Drops and biological cells share some morphological features and visco-elastic properties. The modelling of drops by mesoscopic non-atomistic models has been carried out to a high degree of success in recent years. We extend such treatment and discuss a simple, drop-like model to describe the interactions of the outer layer of cells with the surfaces of materials. Cells are treated as active mechanical objects that are able to generate adhesion forces. They appear with their true size and are made of "parcels of fluids" or beads. The beads are described by (very) few quantities/parameters related to fundamental chemical forces such as hydrophilicity and lipophilicity that represent an average of the properties of a patch of material or an area of the cell(s) surface. The investigation of adhesion dynamics, motion of individual cells, and the collective behavior of clusters of cells on materials is possible. In the simulations, the drops become active soft matter objects and different from regular droplets they do not fuse when in contact, their trajectories are not Brownian, and they can be forced "to secrete" molecules, to name some of the properties targeted by the modeling. The behavior that emerges from the simulations allows ascribing some cell properties to their mechanics, which are related to their biological features.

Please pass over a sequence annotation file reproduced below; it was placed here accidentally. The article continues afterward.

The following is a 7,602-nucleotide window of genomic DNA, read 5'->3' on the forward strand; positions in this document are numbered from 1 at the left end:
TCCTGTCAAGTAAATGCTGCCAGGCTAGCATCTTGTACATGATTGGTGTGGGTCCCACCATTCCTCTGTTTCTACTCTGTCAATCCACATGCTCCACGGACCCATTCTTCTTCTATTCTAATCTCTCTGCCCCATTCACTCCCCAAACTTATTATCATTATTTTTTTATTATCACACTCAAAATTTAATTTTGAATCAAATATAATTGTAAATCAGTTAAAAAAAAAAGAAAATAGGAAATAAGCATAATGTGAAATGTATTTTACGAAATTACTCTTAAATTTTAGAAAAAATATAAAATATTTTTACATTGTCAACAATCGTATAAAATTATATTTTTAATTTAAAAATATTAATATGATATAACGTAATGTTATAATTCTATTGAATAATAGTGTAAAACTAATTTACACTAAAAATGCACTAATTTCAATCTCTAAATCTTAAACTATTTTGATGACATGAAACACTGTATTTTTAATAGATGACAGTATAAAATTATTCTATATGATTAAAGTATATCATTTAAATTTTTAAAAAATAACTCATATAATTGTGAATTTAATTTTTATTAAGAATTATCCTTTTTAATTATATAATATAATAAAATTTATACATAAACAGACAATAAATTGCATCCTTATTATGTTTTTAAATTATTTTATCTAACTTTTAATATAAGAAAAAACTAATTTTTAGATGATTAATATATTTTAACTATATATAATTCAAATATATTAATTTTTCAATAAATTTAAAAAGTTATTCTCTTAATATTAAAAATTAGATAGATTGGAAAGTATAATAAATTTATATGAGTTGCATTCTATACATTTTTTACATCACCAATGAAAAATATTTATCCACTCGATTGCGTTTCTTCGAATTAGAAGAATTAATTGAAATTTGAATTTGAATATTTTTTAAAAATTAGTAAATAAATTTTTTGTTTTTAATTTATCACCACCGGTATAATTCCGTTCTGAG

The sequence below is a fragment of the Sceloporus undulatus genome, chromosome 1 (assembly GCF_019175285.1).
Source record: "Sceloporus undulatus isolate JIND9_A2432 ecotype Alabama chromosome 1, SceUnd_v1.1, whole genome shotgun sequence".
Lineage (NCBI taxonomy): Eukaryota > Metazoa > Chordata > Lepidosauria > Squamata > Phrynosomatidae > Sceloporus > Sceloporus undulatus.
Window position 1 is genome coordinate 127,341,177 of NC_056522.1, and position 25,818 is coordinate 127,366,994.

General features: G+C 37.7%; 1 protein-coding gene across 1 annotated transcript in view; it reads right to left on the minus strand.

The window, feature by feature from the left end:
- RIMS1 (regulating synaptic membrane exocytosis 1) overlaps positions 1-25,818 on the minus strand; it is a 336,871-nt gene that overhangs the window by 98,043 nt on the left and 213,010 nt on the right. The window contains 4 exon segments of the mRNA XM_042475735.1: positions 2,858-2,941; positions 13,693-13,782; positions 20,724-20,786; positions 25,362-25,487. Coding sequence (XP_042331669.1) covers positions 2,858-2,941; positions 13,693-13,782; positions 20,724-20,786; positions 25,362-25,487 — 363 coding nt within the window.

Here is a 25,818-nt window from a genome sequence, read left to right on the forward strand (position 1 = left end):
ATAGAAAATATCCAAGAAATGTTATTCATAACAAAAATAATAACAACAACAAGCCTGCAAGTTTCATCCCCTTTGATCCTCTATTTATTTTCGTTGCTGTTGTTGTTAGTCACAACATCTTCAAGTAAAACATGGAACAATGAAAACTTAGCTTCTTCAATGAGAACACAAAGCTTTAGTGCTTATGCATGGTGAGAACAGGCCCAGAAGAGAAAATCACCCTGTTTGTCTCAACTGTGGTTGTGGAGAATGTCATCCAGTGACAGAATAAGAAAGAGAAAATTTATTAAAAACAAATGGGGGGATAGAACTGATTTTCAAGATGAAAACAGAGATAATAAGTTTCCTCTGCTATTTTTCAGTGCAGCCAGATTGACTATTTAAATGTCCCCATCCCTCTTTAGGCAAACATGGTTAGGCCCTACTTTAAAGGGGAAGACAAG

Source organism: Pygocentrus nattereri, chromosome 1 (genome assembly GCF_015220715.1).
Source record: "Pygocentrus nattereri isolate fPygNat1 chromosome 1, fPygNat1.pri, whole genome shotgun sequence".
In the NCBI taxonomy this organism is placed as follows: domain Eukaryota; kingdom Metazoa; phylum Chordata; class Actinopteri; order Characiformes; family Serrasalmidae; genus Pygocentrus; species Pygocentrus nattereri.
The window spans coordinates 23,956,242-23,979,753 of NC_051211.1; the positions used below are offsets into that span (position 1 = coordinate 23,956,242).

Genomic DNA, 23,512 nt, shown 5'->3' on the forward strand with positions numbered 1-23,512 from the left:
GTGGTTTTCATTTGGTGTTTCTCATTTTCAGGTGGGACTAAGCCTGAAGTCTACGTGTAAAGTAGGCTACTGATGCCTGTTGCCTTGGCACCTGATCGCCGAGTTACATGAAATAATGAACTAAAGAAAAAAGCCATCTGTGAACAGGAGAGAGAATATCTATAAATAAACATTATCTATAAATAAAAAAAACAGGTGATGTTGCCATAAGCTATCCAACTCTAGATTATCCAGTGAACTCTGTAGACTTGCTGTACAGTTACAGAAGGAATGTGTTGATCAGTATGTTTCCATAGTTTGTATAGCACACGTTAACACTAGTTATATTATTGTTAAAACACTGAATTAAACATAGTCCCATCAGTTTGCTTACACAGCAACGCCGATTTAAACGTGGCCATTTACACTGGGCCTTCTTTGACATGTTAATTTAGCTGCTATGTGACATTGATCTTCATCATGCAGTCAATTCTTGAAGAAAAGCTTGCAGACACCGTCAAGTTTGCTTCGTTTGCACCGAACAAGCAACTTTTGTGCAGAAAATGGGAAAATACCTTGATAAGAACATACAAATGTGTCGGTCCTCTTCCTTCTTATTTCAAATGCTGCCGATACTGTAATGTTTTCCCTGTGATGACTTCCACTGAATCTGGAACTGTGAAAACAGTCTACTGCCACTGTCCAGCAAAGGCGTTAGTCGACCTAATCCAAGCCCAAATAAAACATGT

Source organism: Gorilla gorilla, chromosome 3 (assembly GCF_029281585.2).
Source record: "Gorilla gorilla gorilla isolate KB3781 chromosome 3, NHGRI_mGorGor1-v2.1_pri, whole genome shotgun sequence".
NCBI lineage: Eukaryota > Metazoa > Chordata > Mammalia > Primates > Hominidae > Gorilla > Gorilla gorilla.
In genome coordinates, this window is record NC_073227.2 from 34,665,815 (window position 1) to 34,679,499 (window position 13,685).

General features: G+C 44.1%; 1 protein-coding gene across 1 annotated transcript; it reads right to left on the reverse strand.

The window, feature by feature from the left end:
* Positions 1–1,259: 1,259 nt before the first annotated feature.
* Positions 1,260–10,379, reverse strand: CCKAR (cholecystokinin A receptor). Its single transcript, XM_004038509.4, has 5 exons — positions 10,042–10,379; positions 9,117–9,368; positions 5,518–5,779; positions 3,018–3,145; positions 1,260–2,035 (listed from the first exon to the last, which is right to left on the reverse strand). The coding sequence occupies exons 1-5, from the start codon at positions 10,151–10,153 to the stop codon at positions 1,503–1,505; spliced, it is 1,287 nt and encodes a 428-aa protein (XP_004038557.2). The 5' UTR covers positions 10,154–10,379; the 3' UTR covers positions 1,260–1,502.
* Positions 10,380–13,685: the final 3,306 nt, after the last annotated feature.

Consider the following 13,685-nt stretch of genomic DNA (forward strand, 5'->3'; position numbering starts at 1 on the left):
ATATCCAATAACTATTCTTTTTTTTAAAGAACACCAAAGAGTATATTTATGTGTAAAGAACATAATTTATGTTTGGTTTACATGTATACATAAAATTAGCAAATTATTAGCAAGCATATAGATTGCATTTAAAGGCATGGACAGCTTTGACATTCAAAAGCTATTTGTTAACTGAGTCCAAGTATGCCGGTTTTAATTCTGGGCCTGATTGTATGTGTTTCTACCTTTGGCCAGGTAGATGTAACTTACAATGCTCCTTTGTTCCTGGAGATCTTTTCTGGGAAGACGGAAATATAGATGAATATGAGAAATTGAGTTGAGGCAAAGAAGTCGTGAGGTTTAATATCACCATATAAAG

ASJC Scopus subject areas
- Condensed Matter Physics